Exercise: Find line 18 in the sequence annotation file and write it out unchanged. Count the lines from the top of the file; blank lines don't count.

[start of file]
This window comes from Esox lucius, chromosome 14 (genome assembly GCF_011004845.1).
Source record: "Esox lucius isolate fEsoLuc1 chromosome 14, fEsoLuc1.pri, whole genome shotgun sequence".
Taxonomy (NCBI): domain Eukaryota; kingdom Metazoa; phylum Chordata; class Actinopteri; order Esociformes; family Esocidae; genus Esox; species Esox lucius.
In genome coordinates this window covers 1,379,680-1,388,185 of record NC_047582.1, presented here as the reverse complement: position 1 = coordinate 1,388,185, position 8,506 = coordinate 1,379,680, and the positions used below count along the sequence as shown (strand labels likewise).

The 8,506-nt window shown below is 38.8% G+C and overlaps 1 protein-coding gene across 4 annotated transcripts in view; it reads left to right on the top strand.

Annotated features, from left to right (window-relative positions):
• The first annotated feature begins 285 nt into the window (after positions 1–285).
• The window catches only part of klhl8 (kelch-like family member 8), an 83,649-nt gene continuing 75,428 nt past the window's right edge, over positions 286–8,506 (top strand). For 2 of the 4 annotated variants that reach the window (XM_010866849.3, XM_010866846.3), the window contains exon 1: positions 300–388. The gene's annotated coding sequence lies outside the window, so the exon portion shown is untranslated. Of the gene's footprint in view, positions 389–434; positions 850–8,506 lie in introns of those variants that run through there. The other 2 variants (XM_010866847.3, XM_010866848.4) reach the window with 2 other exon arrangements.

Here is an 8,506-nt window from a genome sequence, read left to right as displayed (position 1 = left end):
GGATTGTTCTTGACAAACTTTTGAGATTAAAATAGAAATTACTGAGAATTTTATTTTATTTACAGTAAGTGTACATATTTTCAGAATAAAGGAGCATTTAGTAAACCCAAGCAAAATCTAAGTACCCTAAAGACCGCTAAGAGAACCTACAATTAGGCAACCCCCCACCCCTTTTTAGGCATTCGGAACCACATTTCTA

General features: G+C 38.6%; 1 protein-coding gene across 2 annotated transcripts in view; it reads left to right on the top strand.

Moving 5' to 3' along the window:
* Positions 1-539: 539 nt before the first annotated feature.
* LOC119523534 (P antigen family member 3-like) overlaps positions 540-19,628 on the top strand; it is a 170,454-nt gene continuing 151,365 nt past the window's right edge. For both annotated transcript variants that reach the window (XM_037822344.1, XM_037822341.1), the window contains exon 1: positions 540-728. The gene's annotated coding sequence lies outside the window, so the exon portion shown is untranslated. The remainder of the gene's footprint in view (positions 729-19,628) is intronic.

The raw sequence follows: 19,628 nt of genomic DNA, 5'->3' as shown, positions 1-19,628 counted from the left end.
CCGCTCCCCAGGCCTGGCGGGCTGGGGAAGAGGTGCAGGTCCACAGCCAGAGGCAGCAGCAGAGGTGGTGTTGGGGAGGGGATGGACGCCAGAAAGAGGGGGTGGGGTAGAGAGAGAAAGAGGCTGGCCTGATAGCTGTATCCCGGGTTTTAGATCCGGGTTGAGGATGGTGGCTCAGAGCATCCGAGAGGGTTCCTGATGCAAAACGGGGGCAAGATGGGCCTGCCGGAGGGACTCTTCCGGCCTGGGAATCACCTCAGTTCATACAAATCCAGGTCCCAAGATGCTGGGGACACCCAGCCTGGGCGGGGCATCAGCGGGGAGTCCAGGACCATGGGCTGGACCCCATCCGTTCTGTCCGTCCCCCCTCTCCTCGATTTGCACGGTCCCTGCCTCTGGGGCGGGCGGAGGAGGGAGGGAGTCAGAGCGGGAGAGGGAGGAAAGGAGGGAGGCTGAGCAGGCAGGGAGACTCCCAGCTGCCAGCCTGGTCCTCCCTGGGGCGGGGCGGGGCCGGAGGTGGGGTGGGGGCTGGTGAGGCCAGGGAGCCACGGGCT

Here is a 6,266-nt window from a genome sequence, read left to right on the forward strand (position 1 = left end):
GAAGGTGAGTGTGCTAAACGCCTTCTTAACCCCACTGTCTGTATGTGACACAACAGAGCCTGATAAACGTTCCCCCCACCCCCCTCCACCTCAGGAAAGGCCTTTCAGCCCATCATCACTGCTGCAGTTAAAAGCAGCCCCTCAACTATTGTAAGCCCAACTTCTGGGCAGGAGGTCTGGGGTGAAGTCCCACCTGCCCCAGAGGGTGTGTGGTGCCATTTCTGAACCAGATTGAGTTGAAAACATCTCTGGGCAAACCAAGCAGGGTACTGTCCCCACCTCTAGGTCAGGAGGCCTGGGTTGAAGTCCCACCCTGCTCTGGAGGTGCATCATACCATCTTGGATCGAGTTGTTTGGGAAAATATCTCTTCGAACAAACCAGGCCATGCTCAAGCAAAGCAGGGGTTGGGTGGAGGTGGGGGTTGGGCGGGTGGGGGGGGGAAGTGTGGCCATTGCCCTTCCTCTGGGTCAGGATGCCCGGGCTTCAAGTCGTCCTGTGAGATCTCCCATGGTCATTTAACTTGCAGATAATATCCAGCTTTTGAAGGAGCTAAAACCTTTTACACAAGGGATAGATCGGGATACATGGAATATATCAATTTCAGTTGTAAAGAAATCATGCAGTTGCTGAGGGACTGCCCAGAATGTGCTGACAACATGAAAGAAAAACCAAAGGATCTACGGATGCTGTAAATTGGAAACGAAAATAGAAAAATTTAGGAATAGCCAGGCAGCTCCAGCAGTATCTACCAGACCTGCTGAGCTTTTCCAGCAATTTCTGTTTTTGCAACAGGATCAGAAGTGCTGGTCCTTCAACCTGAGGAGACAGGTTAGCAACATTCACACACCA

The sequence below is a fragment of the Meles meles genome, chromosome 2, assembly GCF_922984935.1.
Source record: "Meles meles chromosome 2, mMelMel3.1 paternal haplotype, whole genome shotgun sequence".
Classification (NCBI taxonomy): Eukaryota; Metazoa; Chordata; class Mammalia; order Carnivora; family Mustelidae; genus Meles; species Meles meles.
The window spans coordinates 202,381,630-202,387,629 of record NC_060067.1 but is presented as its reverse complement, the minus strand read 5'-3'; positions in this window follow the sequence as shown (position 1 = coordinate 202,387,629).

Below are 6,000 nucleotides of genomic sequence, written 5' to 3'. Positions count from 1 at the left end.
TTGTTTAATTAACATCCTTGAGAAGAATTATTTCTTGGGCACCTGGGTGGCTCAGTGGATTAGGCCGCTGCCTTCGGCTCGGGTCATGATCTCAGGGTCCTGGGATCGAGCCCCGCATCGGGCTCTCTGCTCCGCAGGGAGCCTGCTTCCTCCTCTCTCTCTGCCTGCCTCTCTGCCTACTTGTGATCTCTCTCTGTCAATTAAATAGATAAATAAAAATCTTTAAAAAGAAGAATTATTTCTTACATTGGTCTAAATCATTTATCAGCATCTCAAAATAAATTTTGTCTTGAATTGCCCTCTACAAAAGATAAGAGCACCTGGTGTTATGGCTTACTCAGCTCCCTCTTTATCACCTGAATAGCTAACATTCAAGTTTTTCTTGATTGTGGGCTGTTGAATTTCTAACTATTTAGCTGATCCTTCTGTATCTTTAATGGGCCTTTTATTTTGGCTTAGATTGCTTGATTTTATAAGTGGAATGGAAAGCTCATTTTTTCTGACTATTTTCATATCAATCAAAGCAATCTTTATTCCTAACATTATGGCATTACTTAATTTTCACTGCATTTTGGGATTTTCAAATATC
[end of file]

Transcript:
GAAGGTGAGTGTGCTAAACGCCTTCTTAACCCCACTGTCTGTATGTGACACAACAGAGCCTGATAAACGTTCCCCCCACCCCCCTCCACCTCAGGAAAGGCCTTTCAGCCCATCATCACTGCTGCAGTTAAAAGCAGCCCCTCAACTATTGTAAGCCCAACTTCTGGGCAGGAGGTCTGGGGTGAAGTCCCACCTGCCCCAGAGGGTGTGTGGTGCCATTTCTGAACCAGATTGAGTTGAAAACATCTCTGGGCAAACCAAGCAGGGTACTGTCCCCACCTCTAGGTCAGGAGGCCTGGGTTGAAGTCCCACCCTGCTCTGGAGGTGCATCATACCATCTTGGATCGAGTTGTTTGGGAAAATATCTCTTCGAACAAACCAGGCCATGCTCAAGCAAAGCAGGGGTTGGGTGGAGGTGGGGGTTGGGCGGGTGGGGGGGGGAAGTGTGGCCATTGCCCTTCCTCTGGGTCAGGATGCCCGGGCTTCAAGTCGTCCTGTGAGATCTCCCATGGTCATTTAACTTGCAGATAATATCCAGCTTTTGAAGGAGCTAAAACCTTTTACACAAGGGATAGATCGGGATACATGGAATATATCAATTTCAGTTGTAAAGAAATCATGCAGTTGCTGAGGGACTGCCCAGAATGTGCTGACAACATGAAAGAAAAACCAAAGGATCTACGGATGCTGTAAATTGGAAACGAAAATAGAAAAATTTAGGAATAGCCAGGCAGCTCCAGCAGTATCTACCAGACCTGCTGAGCTTTTCCAGCAATTTCTGTTTTTGCAACAGGATCAGAAGTGCTGGTCCTTCAACCTGAGGAGACAGGTTAGCAACATTCACACACCA